2. Vouchers to vouch-safe the project’s success

The government is exploring a scrappage scheme for diesel cars, to help get the worst and oldest polluting vehicles off the road. But as the report points out, blanket scrappage could simply put a whole load of new fossil-fuel cars on the road.

Instead, ResPublica suggests using the revenue from the Clean Air Zone charges, plus hiked vehicle registration fees, to create “Pollution Reduction Vouchers”.

Low-income households with older cars, that would be liable to charging, could then use the vouchers to help secure alternative transport, buy a new and compliant car, or retrofit their existing vehicle with new technology.

3. Extend Vehicle Excise Duty

Vehicle Excise Duty is currently only tiered by how much CO2 pollution a car creates for the first year. After that it becomes a flat rate for all cars under £40,000. The report suggests changing this so that the most polluting vehicles for CO2, NOx and PM2.5 continue to pay higher rates throughout their life span.

For ClientEarth CEO James Thornton, changes to vehicle excise duty are key to moving people onto cleaner modes of transport: “We need a network of clean air zones to keep the most polluting diesel vehicles from the most polluted parts of our towns and cities and incentives such as a targeted scrappage scheme and changes to vehicle excise duty to move people onto cleaner modes of transport.”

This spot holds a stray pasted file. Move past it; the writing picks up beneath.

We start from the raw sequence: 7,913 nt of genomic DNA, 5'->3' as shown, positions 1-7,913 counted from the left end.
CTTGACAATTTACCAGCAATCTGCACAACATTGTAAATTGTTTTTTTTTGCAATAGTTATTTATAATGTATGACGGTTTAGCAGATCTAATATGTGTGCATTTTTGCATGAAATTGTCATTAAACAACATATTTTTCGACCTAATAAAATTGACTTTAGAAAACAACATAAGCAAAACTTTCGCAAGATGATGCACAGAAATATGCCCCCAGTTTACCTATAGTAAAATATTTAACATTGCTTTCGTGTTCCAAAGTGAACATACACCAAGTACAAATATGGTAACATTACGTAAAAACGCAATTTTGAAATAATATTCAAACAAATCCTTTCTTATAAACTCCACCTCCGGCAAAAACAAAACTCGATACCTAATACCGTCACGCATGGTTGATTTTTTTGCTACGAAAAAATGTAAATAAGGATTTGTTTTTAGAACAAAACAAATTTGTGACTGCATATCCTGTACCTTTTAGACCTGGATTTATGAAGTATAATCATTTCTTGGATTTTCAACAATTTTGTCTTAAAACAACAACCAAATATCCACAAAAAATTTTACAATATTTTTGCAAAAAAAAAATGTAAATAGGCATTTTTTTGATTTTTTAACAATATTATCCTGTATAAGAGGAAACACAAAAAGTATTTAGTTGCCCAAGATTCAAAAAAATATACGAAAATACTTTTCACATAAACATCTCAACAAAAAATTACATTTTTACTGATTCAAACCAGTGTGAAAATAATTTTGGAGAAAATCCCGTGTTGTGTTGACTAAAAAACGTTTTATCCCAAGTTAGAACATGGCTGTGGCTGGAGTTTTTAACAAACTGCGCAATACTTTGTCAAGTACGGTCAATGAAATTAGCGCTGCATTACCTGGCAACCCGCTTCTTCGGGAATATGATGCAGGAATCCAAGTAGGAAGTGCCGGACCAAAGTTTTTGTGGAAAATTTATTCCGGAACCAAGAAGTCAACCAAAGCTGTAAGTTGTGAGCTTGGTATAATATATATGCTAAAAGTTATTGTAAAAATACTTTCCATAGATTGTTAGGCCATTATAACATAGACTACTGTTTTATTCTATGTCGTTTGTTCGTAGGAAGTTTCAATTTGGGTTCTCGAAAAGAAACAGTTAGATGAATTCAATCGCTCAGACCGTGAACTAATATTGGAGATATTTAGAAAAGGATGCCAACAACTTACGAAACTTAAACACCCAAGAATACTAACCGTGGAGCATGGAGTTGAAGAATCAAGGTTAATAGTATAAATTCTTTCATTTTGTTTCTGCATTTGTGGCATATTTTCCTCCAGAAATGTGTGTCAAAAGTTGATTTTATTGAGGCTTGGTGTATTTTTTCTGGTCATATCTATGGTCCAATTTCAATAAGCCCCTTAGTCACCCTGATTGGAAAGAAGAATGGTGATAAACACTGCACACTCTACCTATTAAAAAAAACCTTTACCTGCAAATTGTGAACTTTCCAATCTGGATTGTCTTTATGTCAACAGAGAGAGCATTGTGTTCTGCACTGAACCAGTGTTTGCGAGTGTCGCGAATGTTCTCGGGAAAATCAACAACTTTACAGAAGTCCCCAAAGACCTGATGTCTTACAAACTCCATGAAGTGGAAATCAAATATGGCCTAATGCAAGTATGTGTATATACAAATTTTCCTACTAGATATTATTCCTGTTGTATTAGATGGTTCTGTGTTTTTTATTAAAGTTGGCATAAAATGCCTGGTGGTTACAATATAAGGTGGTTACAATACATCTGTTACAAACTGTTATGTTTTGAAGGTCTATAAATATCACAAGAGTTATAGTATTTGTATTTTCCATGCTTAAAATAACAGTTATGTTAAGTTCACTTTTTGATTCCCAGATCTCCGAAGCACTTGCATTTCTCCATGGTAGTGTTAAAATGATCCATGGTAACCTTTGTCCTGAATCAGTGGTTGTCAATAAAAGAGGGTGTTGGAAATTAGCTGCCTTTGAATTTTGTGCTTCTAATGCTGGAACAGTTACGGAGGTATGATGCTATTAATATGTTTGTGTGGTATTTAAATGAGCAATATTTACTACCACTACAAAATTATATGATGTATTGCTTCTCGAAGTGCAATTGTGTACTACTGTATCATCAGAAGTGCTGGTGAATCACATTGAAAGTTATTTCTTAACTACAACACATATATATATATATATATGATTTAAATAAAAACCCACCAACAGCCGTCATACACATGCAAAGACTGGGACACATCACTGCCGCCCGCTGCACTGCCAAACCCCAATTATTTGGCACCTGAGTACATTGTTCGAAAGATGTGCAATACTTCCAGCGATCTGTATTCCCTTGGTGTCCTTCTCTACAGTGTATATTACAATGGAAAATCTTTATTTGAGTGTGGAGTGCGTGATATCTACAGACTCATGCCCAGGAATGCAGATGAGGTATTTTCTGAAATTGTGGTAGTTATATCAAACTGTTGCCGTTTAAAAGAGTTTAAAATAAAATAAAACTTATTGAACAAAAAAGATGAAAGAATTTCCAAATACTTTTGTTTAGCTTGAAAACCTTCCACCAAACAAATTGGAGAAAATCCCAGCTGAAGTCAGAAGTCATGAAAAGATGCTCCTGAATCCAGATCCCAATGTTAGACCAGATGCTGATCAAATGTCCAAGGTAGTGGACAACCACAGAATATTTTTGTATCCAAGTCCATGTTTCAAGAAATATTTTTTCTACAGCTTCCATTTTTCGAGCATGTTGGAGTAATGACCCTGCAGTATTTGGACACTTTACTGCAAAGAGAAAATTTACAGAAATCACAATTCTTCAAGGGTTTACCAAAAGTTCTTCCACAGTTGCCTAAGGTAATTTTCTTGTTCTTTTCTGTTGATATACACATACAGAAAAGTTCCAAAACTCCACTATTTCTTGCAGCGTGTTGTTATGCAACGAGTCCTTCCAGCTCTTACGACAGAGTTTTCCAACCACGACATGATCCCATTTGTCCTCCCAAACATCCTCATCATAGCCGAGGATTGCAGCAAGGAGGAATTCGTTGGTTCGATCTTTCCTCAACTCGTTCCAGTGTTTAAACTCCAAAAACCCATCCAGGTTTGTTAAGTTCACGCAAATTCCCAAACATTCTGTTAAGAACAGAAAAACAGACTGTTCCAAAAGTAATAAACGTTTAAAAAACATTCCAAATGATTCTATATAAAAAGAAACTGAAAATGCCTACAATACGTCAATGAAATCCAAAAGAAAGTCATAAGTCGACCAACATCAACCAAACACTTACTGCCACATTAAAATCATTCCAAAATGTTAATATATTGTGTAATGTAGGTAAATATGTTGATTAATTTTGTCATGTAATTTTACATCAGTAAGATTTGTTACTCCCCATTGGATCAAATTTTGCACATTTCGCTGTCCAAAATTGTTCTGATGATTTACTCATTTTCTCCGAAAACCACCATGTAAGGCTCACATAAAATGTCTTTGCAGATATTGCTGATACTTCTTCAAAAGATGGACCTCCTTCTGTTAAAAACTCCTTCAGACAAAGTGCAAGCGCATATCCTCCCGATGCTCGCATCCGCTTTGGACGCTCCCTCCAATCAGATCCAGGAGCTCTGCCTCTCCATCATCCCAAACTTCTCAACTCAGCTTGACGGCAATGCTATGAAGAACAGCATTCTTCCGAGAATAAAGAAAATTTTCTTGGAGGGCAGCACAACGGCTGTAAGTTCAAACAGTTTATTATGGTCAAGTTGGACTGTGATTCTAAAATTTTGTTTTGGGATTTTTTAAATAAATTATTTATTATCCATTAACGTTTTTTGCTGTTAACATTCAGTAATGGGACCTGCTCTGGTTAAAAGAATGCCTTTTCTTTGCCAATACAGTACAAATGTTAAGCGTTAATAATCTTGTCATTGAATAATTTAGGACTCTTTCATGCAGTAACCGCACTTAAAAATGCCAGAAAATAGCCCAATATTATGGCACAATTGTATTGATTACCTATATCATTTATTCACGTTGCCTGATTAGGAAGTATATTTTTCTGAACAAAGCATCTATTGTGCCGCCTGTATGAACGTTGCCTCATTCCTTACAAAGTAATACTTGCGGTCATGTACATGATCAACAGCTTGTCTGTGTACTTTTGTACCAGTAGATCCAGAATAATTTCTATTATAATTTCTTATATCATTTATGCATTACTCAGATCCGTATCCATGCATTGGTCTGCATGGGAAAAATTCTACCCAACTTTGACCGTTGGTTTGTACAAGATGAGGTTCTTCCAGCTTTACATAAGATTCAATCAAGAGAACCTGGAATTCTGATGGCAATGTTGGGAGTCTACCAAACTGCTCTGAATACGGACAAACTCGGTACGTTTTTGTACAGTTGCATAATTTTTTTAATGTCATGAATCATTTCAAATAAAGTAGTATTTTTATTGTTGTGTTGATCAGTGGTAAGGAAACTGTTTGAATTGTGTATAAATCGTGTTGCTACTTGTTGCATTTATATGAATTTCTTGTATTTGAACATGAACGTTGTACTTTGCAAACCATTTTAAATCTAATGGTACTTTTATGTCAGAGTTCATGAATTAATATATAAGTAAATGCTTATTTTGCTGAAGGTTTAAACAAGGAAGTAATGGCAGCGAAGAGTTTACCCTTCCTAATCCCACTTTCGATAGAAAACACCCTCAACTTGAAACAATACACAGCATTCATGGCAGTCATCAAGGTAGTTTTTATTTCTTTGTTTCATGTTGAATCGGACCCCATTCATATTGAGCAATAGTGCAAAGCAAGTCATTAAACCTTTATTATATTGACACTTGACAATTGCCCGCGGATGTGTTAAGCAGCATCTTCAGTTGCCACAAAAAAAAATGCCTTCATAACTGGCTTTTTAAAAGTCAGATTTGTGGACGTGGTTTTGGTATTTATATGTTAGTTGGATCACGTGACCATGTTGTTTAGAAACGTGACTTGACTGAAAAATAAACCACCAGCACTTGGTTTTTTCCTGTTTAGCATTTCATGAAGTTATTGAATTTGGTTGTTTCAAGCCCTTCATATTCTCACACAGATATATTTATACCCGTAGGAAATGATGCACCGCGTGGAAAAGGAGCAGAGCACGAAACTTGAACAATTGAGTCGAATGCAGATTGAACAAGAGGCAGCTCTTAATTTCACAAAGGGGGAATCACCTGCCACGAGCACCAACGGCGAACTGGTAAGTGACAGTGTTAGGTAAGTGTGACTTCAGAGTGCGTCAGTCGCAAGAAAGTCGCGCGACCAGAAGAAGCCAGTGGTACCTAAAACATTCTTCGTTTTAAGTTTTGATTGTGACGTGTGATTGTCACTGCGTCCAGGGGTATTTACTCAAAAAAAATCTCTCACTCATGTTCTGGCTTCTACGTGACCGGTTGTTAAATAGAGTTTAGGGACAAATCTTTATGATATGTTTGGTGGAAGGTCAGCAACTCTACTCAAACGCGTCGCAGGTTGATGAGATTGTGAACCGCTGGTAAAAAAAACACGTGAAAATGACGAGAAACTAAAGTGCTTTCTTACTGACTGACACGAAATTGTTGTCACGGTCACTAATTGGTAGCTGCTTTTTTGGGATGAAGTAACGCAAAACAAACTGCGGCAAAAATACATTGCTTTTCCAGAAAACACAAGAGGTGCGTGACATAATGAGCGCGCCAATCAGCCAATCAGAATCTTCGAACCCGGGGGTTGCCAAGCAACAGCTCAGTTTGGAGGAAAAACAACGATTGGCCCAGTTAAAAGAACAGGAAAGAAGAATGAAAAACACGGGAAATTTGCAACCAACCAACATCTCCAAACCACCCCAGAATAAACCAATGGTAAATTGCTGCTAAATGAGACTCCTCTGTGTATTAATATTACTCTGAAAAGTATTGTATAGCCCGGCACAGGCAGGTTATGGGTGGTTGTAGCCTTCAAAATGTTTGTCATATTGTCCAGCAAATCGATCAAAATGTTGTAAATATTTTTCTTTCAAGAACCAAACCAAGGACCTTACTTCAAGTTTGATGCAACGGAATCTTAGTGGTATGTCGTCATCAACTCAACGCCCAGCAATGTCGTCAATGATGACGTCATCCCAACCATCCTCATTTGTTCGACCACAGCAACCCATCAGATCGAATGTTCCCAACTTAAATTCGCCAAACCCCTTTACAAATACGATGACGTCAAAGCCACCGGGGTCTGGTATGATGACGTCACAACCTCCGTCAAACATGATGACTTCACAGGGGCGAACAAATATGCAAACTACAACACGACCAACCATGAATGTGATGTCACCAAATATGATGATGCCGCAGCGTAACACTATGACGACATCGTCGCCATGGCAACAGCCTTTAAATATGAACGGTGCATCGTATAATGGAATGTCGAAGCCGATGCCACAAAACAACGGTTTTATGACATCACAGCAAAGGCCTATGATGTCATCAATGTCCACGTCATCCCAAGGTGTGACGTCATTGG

4. Repurposed car parks

You would think city bosses would want less cars in the centre of town. But while less cars is good news for oxygen-breathers, it is bad news for city budgets reliant on parking charges. But using car parks to tap into new revenue from property development and joint ventures could help cities reverse this thinking.

5. Prioritise public awareness

Charge zones can be understandably unpopular. In 2008, a referendum in Manchester defeated the idea of congestion charging. So a big effort is needed to raise public awareness of the health crisis our roads have caused. Metro mayors should outline pollution plans in their manifestos, the report suggests. And cities can take advantage of their existing assets. For example in London there are plans to use electronics in the Underground to update travellers on the air pollution levels.

***

Change is already in the air. Southampton has used money from the Local Sustainable Travel Fund to run a successful messaging campaign. And in 2011 Nottingham City Council became the first city to implement a Workplace Parking levy – a scheme which has raised £35.3m to help extend its tram system, upgrade the station and purchase electric buses.

But many more “air necessities” are needed before we can forget about pollution’s worry and its strife.  

 

India Bourke is an environment writer and editorial assistant at the New Statesman.